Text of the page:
Since the 16th century many atlases of maps and, more widely, works of geography, cosmography, exploration and travel have been preceded by highly decorative title pages and/or frontispieces presenting their contents in symbolic form. Their aim is to attract the potential reader, first opening the book, by a visual expression of the contents of the work that is to follow. Similar visual messages may be imparted through the decorative cartouches of maps. Typically, from the 1570s and over the next 300 years these printed engravings employ the language of allegory, fable, imagery and classical references to achieve this end.
The title page of the Theatrum Orbis Terrarum (1570) shows five female figures as allegorical representatives of the continents, grouped around the title. The meaning of the title page is supplied by a poem headed Frontispicii explicatio written by Adolf van Meerkerke, lawyer, diplomat and alderman of Bruges, and was printed in the preliminary pages to the Theatrum.The crowned and enthroned figure at the top is Europe, the empress of the world. The scepter in her right hand is an emblem of her authority and by means of the rudder held in her left hand, she steers the affairs of the world. The large cross signifies her Christian (Catholic) religion.
The figure at her right hand on the left of the title is Asia, richly dressed as an oriental princess with gems and precious stones. In her left hand is a thurible, full of fragrant incense, and the aromatic fumes issuing from it represent oriental mystery.Africa, standing on the opposite pedestal, is black; burnt as a result of the impetuous chariot ride of Phacthon unable to control the horses of his sun-father Helios. Africa's head glows with her heat and in her hand, she holds a sprig of balsam whose unique provenance was thought to be Egypt.
The reclining figure ar the foot is America thought to be the first allegorical representation of that continent. She depicts south America with weapons and hunting equipment appropriate to her status as an Amazonian warrior. The severed head hints at the practices of cannibalism which are elaborated in lascivious detail in Van Meetkerke's poem.
Finally, there is the truncated bust of a fifth figure: she represents Magellanica, the terra incognita or virgin land as yet unexplored. The fires burning below her breast correspond to those sighted by Magellan and hence the lands named thereafter Tierra del Fuego and Magellanica.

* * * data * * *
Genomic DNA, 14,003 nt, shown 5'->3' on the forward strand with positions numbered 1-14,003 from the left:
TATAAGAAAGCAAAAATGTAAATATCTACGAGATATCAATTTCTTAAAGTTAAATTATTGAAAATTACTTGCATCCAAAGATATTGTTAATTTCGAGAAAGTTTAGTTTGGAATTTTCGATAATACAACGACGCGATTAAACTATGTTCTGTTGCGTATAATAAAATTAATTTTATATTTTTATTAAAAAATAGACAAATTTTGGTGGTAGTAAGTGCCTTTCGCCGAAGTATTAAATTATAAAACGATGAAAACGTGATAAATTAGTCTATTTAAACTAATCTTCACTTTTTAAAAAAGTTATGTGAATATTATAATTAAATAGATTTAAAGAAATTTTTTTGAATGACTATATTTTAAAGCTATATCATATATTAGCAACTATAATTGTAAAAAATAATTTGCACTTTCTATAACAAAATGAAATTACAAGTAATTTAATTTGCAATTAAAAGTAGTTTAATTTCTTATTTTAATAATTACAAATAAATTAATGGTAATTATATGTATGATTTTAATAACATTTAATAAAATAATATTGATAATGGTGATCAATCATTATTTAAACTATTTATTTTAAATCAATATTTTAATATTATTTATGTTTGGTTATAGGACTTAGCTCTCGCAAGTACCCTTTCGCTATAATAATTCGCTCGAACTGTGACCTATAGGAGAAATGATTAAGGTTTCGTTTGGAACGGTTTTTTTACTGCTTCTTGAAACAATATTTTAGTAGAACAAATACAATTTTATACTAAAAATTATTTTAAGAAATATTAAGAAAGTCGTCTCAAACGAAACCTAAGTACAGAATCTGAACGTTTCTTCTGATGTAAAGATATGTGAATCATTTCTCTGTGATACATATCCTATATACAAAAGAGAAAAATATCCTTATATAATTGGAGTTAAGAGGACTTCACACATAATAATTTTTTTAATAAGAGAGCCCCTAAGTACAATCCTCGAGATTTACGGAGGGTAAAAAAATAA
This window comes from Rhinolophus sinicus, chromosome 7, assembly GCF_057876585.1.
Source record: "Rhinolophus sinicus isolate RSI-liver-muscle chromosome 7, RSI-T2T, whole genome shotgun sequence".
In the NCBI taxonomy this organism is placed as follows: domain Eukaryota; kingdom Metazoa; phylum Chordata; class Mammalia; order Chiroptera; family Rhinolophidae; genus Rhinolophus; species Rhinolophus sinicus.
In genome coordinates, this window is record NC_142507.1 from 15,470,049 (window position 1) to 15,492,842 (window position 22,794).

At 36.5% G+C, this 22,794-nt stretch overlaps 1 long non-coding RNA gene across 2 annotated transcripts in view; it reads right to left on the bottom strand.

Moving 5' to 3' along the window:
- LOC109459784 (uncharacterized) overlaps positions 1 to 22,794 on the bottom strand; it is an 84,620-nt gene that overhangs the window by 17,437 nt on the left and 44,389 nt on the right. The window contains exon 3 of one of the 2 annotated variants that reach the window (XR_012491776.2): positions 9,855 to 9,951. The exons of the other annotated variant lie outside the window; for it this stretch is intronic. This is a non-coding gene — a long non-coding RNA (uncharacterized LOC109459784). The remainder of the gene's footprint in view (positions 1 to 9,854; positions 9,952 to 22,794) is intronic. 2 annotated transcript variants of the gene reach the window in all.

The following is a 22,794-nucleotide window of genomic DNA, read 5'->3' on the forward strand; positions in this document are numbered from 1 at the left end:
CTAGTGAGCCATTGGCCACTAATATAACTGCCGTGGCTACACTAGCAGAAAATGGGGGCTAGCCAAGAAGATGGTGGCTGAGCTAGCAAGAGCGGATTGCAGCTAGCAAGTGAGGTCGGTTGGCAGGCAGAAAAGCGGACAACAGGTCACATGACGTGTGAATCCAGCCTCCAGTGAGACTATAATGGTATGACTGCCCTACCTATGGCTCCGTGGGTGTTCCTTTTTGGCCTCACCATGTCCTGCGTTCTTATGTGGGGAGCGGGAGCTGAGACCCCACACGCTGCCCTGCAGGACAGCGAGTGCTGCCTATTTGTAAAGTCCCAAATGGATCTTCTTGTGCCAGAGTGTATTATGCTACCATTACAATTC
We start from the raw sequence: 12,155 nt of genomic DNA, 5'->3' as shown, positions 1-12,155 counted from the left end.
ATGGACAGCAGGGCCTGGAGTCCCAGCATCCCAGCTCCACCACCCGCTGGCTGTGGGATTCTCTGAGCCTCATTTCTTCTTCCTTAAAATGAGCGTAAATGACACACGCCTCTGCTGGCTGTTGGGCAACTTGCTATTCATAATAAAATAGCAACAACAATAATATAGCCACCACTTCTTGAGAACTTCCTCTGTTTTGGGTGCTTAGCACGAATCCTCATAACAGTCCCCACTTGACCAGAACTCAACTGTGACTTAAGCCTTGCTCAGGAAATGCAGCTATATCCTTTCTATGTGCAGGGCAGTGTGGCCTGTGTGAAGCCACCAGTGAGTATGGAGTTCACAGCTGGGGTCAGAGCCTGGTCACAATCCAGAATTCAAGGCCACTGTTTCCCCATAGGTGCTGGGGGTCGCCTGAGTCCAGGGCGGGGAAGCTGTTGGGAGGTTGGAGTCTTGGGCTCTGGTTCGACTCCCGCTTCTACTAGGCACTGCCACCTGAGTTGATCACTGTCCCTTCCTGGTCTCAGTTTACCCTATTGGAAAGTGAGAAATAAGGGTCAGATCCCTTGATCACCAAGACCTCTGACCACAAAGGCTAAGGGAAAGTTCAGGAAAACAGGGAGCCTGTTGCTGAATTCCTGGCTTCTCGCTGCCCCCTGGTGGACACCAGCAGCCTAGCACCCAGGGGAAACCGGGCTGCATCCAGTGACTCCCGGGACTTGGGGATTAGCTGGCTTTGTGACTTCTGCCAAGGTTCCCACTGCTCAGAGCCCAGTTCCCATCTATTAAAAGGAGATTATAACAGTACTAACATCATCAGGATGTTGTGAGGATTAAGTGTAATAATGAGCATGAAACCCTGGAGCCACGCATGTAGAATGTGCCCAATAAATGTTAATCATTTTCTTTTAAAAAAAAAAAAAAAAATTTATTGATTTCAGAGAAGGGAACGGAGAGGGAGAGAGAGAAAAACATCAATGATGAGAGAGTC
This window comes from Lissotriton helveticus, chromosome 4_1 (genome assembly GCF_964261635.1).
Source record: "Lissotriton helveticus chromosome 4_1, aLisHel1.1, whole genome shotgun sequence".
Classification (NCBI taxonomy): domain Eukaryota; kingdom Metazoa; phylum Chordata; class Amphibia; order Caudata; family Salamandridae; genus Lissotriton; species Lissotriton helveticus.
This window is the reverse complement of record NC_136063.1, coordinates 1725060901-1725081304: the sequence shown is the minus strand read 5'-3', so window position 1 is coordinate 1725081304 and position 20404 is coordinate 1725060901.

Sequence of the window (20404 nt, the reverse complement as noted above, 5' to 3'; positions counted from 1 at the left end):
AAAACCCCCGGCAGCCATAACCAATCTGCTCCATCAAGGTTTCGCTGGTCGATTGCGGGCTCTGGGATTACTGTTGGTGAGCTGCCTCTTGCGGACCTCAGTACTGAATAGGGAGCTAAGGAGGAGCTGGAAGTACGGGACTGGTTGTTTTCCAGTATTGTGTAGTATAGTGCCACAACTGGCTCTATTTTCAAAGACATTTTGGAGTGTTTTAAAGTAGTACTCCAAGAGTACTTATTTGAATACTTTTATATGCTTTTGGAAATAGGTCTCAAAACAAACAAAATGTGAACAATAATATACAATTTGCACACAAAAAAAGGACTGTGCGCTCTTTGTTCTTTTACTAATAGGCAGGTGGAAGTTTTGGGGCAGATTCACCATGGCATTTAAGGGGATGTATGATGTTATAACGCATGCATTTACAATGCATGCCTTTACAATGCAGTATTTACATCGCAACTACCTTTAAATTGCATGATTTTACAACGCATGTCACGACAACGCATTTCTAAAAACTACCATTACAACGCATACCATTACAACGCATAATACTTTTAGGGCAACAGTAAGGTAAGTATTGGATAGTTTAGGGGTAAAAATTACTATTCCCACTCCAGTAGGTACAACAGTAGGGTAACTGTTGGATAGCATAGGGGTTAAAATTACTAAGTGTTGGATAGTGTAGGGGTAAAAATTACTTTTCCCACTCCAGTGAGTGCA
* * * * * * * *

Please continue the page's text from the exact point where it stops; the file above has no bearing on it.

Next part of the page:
According to Peter van der Krogt in Atlantes Neerlandici; Ortelius's engravers made three almost identical plates for the title page: plate A (1570), plate B (1579), and plate C, used for non-Latin editions beginning in 1572.
A highly recommended book written by Rodney Shirley has been published. This book aims to preserve and bring forward for wider appreciation the outstanding works of art that many engraved title pages and frontispieces represent.
Over the time period covered by the present publication - roughly from the 1470's to the 1870's - many printed books opened with an attractive and highly decorative title page or frontispiece; sometimes both. In this book a limited selection has been made from the extremely wide field of known title pages, mainly by a focus on the subject matter which is primarily cartography, geography, history and topography, together with associated disciplines such as astronomy, travel and exploration.
A selection of 100 main and approx. 70 supplementary entries adequately cover specimens of different styles, formats, and national characteristics over a four-hundred-year time period from the late 15th century onwards.
The choice of decorative title pages or frontispieces includes examples emanating from Italy, Germany (including Switzerland and Austria), the Netherlands (including Flanders), France, Spain, England and some later examples published in the United States.
Rodney Walter SHIRLEY; The inspirational founder president of IMCoS, internationally recognized expert and author on all things cartographic died peacefully on Sunday 5th March 2017, aged 88. The funeral took place on Tuesday 14th March, at Radclive Church in Buckingham.
I will always remember the great times we had when Rodney browsed our stock and discussed the title pages, world maps and maps of the British Isles. He will always be remembered for the fine books and articles he wrote. We will miss Rodney on all fronts.